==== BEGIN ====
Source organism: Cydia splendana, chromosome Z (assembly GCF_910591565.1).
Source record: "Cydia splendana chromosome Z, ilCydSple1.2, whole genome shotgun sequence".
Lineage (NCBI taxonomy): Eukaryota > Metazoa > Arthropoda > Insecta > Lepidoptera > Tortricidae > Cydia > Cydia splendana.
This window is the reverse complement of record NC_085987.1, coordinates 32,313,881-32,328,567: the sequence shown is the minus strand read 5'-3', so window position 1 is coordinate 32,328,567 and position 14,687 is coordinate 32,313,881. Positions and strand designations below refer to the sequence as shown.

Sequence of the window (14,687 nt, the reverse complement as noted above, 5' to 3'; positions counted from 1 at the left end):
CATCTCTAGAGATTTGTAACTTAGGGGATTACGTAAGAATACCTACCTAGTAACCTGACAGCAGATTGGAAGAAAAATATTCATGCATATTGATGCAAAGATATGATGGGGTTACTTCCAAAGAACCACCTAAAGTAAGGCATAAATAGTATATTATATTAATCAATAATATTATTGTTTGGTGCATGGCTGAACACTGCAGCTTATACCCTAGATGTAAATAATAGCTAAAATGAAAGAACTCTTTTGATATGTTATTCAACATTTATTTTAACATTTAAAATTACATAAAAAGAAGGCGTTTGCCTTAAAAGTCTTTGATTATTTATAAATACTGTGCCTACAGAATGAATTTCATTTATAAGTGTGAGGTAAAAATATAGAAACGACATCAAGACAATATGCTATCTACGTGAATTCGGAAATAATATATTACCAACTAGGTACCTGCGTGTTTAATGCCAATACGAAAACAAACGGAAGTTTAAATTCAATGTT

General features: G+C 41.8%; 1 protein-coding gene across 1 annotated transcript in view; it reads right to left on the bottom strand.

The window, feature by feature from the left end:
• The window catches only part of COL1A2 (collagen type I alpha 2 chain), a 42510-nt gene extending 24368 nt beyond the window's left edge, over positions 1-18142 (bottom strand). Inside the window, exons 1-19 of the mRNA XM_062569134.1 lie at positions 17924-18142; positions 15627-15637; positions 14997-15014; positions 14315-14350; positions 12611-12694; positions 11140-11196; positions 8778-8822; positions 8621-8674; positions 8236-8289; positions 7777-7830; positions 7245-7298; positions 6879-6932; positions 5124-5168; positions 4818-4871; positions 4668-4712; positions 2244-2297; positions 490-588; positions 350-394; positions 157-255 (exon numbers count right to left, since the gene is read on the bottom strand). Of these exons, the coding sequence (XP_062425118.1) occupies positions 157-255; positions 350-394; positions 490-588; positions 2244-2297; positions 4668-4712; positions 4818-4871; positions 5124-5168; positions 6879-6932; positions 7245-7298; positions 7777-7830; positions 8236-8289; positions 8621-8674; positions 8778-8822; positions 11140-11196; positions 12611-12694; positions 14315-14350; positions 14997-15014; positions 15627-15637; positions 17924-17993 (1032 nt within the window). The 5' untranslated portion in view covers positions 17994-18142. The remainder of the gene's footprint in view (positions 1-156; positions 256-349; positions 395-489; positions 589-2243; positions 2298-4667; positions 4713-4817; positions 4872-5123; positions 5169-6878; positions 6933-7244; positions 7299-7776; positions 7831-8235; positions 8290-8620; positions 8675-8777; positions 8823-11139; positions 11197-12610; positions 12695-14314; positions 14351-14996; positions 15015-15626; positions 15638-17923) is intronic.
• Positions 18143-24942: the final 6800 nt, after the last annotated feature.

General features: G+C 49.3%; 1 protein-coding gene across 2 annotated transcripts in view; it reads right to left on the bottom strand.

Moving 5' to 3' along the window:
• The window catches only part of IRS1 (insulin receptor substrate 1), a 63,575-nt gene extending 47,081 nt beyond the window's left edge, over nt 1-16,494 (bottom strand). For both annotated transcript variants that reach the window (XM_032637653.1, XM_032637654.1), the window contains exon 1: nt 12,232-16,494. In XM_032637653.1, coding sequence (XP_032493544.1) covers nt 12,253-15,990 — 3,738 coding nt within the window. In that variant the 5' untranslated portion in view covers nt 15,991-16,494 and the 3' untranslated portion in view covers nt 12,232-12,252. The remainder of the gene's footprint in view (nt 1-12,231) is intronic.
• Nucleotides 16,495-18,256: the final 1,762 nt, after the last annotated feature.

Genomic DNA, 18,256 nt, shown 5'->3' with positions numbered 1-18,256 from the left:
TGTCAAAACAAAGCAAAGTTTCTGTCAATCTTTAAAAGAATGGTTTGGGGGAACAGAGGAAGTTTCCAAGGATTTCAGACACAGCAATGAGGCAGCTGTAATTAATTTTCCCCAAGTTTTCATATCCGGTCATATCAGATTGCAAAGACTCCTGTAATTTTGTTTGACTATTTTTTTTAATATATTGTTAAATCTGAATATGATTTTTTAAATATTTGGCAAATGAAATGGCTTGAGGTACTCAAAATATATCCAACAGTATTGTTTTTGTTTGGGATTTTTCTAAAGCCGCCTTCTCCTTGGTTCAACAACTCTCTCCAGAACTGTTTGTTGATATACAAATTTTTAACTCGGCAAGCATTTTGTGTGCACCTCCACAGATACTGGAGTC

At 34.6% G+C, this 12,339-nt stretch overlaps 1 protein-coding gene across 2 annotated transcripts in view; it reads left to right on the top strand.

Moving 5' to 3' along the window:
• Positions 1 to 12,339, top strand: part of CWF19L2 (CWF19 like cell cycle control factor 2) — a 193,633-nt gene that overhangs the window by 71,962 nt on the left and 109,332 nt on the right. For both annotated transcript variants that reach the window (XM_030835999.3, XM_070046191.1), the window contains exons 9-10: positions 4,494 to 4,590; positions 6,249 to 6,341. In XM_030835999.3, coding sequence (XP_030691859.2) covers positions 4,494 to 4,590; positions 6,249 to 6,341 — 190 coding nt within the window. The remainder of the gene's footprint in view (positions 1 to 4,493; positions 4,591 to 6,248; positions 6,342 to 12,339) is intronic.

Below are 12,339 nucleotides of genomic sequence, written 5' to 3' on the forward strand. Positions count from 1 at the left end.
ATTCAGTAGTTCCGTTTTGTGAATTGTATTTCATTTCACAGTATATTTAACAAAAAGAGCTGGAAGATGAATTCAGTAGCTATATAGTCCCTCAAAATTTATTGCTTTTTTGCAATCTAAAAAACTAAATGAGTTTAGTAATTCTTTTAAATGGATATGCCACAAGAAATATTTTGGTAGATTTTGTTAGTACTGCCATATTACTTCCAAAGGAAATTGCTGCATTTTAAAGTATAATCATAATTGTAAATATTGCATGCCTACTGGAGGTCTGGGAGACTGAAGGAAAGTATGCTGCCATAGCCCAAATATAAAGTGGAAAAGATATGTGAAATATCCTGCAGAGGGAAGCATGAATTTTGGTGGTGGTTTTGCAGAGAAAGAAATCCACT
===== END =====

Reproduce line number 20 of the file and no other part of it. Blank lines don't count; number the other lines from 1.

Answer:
Below are 12,339 nucleotides of genomic sequence, written 5' to 3' on the forward strand. Positions count from 1 at the left end.